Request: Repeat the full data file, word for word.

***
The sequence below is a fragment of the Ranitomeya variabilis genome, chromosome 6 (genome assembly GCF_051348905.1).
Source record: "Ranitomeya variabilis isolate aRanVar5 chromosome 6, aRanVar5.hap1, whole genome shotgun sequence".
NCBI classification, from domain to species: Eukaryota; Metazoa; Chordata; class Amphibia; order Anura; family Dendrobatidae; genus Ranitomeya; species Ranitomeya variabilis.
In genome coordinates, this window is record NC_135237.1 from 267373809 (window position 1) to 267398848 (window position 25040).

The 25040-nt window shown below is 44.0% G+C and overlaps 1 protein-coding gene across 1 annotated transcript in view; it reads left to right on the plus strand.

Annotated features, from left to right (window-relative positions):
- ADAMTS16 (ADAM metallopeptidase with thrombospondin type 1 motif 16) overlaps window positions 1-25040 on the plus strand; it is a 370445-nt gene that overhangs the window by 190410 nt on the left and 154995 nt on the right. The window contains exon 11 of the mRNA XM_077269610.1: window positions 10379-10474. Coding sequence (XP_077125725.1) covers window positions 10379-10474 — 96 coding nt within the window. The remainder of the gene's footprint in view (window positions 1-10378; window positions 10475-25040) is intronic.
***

The sequence below is a fragment of the Ranitomeya variabilis genome, chromosome 6 (genome assembly GCF_051348905.1).
Source record: "Ranitomeya variabilis isolate aRanVar5 chromosome 6, aRanVar5.hap1, whole genome shotgun sequence".
NCBI classification, from domain to species: Eukaryota; Metazoa; Chordata; class Amphibia; order Anura; family Dendrobatidae; genus Ranitomeya; species Ranitomeya variabilis.
In genome coordinates, this window is record NC_135237.1 from 267373809 (window position 1) to 267398848 (window position 25040).

The 25040-nt window shown below is 44.0% G+C and overlaps 1 protein-coding gene across 1 annotated transcript in view; it reads left to right on the plus strand.

Annotated features, from left to right (window-relative positions):
- ADAMTS16 (ADAM metallopeptidase with thrombospondin type 1 motif 16) overlaps window positions 1-25040 on the plus strand; it is a 370445-nt gene that overhangs the window by 190410 nt on the left and 154995 nt on the right. The window contains exon 11 of the mRNA XM_077269610.1: window positions 10379-10474. Coding sequence (XP_077125725.1) covers window positions 10379-10474 — 96 coding nt within the window. The remainder of the gene's footprint in view (window positions 1-10378; window positions 10475-25040) is intronic.